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Effectiveness of Reading and Mathematics Software Products

NCEE 2009-4041
February 2009

First-Year Effects of First Grade Technology Products

  • Effects on Test Scores Were Not Statistically Different from Zero. Overall reading scores for students in treatment and control classrooms were 50.2 and 49.5, respectively (in normal curve equivalent units).1 The difference was not statistically different from zero.
  • Most School and Classroom Characteristics Were Uncorrelated with Effects. Classroom characteristics (teaching experience, teacher gender, teacher education level, whether there were problems getting access to the product, whether teachers had adequate time to prepare to use the product, whether the product was used in the classroom, and whether the teacher participated in technology professional development in the past year) were not correlated with product effects for the overall SAT-9 score. School characteristics (percentage of students eligible for free lunch, whether the school is in an urban area, percentage of students that were African American, percentage that were Hispanic) also were not correlated with product effects on the overall SAT-9 score. The one exception was the student-teacher ratio. Time of study product usage did not have a statistically significant correlation with effects for the overall score or subtest scores.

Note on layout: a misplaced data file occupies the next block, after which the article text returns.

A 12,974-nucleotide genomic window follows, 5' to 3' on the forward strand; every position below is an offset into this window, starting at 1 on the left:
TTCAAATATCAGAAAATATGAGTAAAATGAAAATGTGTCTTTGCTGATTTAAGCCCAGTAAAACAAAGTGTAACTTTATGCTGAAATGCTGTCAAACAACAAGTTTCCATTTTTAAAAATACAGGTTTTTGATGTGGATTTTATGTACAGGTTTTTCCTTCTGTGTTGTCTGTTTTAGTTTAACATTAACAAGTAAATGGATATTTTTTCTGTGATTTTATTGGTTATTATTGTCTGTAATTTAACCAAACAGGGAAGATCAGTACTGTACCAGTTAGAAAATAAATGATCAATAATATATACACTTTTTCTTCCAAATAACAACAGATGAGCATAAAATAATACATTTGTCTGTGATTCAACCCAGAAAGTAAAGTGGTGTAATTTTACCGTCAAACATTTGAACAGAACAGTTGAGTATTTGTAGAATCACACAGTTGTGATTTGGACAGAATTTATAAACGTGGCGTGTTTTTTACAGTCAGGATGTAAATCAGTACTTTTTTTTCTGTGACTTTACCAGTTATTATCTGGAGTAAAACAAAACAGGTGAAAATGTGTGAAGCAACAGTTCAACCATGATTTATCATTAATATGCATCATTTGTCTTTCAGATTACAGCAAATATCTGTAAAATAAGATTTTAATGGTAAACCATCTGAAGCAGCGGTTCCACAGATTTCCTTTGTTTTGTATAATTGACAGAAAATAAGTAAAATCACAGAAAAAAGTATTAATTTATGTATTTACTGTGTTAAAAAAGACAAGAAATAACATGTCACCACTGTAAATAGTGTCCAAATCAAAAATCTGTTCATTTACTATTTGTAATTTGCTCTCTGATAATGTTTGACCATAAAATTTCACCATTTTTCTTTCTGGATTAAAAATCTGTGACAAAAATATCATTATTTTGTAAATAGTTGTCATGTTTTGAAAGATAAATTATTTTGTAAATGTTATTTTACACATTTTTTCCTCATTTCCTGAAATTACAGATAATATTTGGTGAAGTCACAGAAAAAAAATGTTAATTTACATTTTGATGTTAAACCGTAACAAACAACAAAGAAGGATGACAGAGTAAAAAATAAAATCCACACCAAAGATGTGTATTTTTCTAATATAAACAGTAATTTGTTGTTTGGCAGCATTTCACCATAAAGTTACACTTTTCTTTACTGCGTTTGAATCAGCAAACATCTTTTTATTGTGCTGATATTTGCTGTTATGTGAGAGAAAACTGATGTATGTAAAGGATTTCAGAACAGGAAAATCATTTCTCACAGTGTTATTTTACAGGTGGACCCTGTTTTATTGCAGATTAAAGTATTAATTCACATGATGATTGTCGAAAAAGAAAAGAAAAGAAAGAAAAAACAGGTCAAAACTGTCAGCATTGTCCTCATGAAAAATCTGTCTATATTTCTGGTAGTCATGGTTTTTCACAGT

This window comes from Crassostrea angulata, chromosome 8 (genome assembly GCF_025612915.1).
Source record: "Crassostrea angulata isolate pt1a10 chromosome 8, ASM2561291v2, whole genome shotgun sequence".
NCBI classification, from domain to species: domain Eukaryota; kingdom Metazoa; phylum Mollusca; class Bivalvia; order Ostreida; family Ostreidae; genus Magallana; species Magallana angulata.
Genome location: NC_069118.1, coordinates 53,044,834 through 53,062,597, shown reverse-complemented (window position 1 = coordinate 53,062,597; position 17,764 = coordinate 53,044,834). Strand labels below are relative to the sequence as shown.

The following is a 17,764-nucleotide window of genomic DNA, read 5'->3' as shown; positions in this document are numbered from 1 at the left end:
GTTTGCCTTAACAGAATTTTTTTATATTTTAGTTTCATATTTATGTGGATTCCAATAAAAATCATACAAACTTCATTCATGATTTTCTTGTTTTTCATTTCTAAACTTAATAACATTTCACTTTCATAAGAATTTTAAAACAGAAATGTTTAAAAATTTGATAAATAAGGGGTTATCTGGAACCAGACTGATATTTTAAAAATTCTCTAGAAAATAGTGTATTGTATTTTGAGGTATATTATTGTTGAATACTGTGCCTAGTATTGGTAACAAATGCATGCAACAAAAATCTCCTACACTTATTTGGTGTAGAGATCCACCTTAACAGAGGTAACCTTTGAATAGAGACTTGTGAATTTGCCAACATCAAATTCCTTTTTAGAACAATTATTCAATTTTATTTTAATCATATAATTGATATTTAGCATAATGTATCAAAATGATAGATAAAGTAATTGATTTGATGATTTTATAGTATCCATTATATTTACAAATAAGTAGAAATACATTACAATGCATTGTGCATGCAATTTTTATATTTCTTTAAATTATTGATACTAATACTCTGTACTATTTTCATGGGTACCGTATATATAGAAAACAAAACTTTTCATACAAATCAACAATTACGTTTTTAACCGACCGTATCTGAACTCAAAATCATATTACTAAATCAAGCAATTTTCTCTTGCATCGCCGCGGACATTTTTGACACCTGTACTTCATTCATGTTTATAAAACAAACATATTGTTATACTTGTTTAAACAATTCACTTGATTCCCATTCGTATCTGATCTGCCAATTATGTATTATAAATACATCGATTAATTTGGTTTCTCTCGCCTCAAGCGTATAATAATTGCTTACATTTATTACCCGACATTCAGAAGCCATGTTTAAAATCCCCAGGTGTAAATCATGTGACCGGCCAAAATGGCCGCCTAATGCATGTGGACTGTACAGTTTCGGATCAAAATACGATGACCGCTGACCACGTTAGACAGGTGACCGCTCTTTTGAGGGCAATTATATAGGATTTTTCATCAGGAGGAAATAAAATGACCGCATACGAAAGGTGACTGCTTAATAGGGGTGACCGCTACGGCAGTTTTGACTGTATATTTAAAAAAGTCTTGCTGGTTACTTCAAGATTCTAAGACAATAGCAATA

1 A normal curve equivalent (NCE) score converts the scaled test score into the range 1 to 99, with 50 being the average for the nationally normed sample. Unlike percentiles, NCE scores can be averaged, which makes them more appropriate for statistical analyses and estimation of product effects.